Ignoring the key elements of something is a sure recipe for... something you wouldn’t want to eat. 


The Suitcase Entrepreneur’s day 15 Blog Challenge question: “How are you building your email list?” 

My glib answer: I’m not. Yay! I’m done, woooo!!!! that was easy I’m going to the beach... wait... (keeps reading the challenge) ...what’s this?

The Suitcase Entrepreneur: “Top Tip: If you’re not at this stage you can instead choose to answer what the purpose of your email/ newsletter would be, how often you’d like to send it and the type of content and value you would provide to readers. In fact this is good to include in your blog response regardless!”


When I started Life Athletics, I’d heard that it was important to have a mailing list and so I made the site require a login that you could get for free by signing up for my list. 

I was very happy with myself and people did indeed sign up, but at that point I really had no idea what to do with the list I was building. I was like a large puppy that chases a rabbits and eventually catches one and has no idea what to do with it at this point. My dog did this... it was mostly terrible as the bunny was hurt and Caspian (his name was Caspian) looked ashamed and I was left trying to figure out what to do with the dying bunny he’d dropped at my feet. 

With such a lovely metaphor running through my mind I quickly stopped collecting e-mails, and stopped mailing to my list and haven’t done anything like that since. 

For a long time my concern was that I didn’t want to pester people. 

I sign up for e-mails and see them come in and think “that’s something valuable that I should read but I don’t have the time” and then I feel guilty for not opening them. Unsubscribing feels rude and so I rarely do that either.  Not wanting to put my readers through that sort of dilemma, I just stopped. 

Flashing forward to now I realize that it’s silly to feel like I’d be bothering people to send them a newsletter that they asked for and that they’re perfectly capable to stop asking for it if they’d like.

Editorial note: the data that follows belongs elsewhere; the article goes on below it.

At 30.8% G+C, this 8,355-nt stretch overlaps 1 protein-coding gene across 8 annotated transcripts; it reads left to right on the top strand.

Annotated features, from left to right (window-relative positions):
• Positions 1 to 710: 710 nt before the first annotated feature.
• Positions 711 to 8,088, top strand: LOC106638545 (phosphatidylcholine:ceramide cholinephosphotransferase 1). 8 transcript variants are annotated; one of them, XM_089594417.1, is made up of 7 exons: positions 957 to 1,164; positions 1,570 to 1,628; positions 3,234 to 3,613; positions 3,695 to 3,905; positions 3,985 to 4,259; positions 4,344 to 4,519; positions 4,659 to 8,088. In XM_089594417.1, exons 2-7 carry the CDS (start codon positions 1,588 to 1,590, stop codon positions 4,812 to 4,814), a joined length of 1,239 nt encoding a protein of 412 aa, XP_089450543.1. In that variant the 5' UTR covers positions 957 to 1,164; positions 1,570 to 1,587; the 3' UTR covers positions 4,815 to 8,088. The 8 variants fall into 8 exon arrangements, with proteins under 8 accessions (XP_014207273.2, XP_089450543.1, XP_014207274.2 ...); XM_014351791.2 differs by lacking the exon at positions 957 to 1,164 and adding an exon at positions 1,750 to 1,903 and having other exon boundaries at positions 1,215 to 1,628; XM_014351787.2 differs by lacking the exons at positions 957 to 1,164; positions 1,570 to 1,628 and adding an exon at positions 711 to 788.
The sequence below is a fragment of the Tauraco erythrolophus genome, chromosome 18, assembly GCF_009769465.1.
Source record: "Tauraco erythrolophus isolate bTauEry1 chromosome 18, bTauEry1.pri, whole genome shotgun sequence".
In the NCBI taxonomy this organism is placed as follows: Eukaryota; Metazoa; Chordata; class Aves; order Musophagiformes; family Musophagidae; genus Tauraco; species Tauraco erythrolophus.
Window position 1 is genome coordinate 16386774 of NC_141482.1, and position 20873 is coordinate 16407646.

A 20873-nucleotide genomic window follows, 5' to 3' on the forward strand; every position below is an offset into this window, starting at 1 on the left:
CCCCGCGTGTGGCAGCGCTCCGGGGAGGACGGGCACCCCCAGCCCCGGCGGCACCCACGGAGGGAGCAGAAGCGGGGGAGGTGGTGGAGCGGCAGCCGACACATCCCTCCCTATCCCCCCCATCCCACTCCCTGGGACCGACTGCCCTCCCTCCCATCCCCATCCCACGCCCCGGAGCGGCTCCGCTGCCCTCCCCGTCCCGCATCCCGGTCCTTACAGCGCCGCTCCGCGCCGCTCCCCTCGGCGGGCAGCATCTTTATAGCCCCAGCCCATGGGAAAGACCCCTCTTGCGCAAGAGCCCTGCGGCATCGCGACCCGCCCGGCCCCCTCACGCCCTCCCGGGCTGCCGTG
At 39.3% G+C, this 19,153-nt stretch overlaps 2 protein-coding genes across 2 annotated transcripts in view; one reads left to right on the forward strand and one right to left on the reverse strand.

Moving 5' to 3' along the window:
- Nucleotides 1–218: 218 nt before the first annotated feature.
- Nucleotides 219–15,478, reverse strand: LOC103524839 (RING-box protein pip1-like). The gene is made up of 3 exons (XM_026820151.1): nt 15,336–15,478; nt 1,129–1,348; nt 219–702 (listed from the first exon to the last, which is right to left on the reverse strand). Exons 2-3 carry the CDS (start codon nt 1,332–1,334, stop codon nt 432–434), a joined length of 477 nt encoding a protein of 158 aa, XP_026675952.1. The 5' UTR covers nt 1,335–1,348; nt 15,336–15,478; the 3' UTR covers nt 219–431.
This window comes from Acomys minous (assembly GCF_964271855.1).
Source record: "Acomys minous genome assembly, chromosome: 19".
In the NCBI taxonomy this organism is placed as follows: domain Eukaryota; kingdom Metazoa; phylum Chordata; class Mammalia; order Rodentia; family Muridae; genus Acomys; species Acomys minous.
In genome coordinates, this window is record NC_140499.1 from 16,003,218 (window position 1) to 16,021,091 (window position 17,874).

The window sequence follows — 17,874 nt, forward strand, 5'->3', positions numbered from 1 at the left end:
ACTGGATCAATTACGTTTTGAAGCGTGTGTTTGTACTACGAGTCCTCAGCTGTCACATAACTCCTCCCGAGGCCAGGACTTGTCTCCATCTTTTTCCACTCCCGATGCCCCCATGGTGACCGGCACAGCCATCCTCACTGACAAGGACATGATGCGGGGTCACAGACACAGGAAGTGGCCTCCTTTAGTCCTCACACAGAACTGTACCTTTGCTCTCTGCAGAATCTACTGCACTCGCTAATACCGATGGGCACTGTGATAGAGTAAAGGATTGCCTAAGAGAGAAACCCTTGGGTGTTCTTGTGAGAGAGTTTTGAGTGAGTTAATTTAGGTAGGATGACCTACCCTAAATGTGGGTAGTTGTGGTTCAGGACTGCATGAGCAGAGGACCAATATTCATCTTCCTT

A mailing list would be a great way to start people on their way to Life Athleticism. Discussing each training area and how I approach it and how you can craft a program it to fit the life you want is something best kept for people who ask for it. Until someone’s ready to ask for that kind of content, they’re usually not ready to follow it. 

I could see the mailing list being used for a combination of things. First, it’d be a way to reach the readers who had bought into the concept and who were hungry for more. 

It would also be a way to test the concept. Natalie Sisson, the Suitcase Entrepreneur, gives the example of how she developed one of her products through a program she built in through a mailing campaign. The Life Athletics website and book could be crafted to truly serve the community of Life Athletes if it were built in conjunction with the feedback they were giving. 

More and more, people are reacting to discussions about the future of Life Athletics by telling me that they want to use the system I’ve described immediately and then telling me the best way to tailor it to them. On a larger scale this would be quite useful. 

What’s amazing about this is that the “list” is a key element to blogging. Everyone talks about it, Natalie calls it “non-negotiable” and yet I’ve slacked on it completely. 

Again, this is one of the things that led me to starting Life Athletics. I’d see people slack on key elements of areas where I knew what I was doing and then I started to see that I was doing the same in areas where I was not strong. 

The new Life Athletics site will be designed around the idea that if you do the key actions necessary for success in the various areas of life, you’ll have success. You don’t even have to know why they work, taking the steps is often all that matters. It’s like Yoga... what gives you more benefit? Knowing why it works, or doing it? 

So, I will set up a system to start collecting e-mail addresses and I will give people a compelling reason to sign up and then I’ll focus on delivering solid content. I’ll worry about understanding why it’s such a valuable tool later.